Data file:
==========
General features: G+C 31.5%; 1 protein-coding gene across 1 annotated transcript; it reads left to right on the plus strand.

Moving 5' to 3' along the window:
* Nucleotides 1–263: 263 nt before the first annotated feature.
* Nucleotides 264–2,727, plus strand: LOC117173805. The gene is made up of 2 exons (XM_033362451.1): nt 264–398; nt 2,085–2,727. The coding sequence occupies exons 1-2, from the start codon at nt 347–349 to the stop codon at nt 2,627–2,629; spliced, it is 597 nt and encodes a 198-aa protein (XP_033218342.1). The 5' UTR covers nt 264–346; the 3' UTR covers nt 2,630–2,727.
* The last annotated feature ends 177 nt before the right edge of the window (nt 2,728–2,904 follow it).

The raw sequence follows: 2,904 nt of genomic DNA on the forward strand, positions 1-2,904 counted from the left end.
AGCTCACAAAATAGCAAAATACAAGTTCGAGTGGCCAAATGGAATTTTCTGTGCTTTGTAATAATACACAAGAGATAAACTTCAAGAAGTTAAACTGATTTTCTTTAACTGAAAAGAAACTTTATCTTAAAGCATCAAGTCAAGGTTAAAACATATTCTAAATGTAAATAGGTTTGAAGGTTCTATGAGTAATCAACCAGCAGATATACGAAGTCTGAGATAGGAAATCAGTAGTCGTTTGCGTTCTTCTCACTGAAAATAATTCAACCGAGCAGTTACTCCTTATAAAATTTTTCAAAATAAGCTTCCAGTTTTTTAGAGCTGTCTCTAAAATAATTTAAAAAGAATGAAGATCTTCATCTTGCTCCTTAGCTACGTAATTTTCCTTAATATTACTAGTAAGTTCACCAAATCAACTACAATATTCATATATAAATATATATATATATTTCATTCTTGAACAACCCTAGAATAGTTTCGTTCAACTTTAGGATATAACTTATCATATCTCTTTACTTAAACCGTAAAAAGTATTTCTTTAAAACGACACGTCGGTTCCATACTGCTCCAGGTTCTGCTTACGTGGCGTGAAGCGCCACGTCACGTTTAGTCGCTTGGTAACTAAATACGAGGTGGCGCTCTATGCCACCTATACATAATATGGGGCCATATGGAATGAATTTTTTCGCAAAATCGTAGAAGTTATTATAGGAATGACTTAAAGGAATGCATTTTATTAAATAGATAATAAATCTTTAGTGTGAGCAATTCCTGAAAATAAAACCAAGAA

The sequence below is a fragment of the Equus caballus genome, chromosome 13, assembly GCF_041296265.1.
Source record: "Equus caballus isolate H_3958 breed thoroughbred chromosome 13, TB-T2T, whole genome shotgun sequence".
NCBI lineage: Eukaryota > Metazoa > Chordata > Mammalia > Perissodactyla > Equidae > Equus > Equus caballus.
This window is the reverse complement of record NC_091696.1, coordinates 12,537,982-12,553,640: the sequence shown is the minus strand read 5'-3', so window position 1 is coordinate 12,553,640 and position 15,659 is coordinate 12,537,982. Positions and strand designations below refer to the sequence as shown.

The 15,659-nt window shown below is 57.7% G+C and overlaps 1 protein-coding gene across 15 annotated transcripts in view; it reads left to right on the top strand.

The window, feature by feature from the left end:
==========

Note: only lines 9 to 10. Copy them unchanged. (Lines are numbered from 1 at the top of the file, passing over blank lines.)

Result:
Source record: "Equus caballus isolate H_3958 breed thoroughbred chromosome 13, TB-T2T, whole genome shotgun sequence".
NCBI lineage: Eukaryota > Metazoa > Chordata > Mammalia > Perissodactyla > Equidae > Equus > Equus caballus.